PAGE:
I awoke this morning, May 14, to the soft strains of the call to prayer emanating from the stately mosque near my hotel -- an encouraging start to my first day back in Indonesia to prepare for the arrival of Pacific Partnership 2012 (PP12). Only two days ago I was on the deck of the incomparable hospital ship USNS Mercy sailing into Pearl Harbor. The scene at Pearl Harbor reminded me of movie versions depicting dockside activities prior to a voyage: there were mobile cranes everywhere, several eighteen-wheelers disgorging supplies, sailors, volunteers, and family members loaded down with duffels, suitcases, boxes, and crates to be tucked into the ship's relatively confined berthing areas.
Pearl Harbor was the initial PP12 interim port; in addition to taking on supplies and personnel, commanding officers met with Pacific Fleet counterparts, held a briefing at the East-West Center, and oversaw minor technical adjustments to systems following the week-long transit from San Diego to Hawaii. Currently, Mercy is steaming towards Guam, where she will take on the final contingent of personnel, stores, and equipment before heading for the North Sulawesi region of Indonesia for the two-week opening mission of PP12.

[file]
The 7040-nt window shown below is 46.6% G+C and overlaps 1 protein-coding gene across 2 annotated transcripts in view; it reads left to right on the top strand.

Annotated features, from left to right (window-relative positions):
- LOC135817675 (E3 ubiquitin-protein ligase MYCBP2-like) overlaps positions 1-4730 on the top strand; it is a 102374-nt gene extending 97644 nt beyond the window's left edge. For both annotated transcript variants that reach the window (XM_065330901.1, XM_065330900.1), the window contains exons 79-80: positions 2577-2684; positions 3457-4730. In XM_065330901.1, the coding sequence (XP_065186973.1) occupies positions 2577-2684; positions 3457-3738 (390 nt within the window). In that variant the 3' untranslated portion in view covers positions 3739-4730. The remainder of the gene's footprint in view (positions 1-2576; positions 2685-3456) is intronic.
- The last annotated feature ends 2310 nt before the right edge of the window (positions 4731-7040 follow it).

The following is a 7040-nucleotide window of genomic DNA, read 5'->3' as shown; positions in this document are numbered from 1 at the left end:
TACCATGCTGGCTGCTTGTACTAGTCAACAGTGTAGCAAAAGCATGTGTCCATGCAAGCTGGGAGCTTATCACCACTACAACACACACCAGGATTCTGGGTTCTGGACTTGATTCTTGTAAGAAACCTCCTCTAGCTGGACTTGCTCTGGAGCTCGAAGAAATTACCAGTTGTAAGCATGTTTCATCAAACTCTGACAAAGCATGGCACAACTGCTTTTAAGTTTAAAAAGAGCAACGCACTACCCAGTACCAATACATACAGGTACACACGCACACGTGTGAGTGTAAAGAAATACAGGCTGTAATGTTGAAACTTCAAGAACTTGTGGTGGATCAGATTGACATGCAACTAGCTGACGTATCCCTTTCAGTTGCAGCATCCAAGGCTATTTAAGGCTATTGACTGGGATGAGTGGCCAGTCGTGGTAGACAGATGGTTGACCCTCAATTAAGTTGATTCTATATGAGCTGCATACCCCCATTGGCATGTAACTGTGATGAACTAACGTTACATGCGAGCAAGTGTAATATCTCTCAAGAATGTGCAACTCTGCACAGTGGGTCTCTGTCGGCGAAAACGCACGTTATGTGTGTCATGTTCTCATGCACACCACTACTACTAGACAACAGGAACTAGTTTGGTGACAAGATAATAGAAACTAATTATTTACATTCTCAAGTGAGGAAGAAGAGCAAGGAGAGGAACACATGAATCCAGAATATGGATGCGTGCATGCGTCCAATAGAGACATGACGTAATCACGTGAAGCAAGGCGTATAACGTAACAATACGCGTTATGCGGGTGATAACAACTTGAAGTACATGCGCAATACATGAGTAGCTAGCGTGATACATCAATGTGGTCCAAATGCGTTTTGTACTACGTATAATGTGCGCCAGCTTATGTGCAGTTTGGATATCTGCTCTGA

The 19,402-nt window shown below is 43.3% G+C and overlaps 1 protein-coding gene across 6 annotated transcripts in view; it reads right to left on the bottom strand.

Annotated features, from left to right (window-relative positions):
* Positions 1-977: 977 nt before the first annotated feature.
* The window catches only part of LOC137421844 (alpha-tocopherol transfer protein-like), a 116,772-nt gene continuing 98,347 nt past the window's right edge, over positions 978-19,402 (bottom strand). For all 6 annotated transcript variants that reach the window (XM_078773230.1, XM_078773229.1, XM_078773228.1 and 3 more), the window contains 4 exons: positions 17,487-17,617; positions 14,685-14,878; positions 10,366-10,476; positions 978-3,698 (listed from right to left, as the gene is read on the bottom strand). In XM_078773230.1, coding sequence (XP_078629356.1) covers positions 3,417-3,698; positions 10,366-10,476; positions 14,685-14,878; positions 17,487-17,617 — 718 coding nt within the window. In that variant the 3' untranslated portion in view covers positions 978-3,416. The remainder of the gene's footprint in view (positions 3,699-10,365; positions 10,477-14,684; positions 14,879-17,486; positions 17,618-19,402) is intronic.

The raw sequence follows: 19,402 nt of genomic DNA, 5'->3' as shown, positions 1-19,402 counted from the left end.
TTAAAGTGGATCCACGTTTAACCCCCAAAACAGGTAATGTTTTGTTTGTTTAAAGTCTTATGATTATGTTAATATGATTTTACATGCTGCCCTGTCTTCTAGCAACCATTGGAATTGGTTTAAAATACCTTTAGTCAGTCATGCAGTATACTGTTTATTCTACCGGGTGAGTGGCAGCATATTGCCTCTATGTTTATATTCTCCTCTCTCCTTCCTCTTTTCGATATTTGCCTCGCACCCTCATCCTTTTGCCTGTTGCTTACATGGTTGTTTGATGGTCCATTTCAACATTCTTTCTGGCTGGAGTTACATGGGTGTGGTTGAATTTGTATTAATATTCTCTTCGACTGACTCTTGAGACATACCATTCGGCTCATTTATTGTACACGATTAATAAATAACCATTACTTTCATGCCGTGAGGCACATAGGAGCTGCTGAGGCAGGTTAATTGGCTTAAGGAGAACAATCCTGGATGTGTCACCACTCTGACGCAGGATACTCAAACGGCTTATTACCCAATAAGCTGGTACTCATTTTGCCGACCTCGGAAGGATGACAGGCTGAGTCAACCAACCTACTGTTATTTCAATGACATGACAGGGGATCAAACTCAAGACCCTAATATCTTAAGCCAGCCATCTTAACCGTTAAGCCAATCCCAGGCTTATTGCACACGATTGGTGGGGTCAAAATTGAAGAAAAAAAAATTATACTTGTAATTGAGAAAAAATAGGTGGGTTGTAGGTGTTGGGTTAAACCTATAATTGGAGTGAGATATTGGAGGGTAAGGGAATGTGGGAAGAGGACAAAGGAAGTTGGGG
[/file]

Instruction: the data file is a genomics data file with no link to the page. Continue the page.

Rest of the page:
Mercy's arrival in the Celebes Sea near Manado, North Sulawesi, Indonesia will be the culmination of more than a year of planning by hundreds of people around the world. PP12 is the third mission to Indonesia since the tragic 2004 tsunami that led to the creation of Pacific Partnership, all three visits carried out via the USNS Mercy. The American Embassy in Jakarta has been instrumental in laying the groundwork for this mission, both by sending personnel to remote locations in the North Sulawesi area and by hosting many of us who arrived on various planning and senior leadership visits. The U.S. Consulate General in Surabaya, in whose consular district Manado lies, has also contributed to the foundation and success of the mission.
When Mercy arrives to Indonesia, she will carry a thousand personnel representing 11 partner countries; PP12 will carry or work with more than 20 international NGOs during the mission. Many of the contributing doctors, nurses, engineers, veterinarians, and volunteers will come from the host nations themselves, as the host nations are both the instigators and requestors of the specific missions and locations. This reality of working together in response to potential crises in times of calm will help ensure a rapid and efficient response when the next international natural disaster occurs.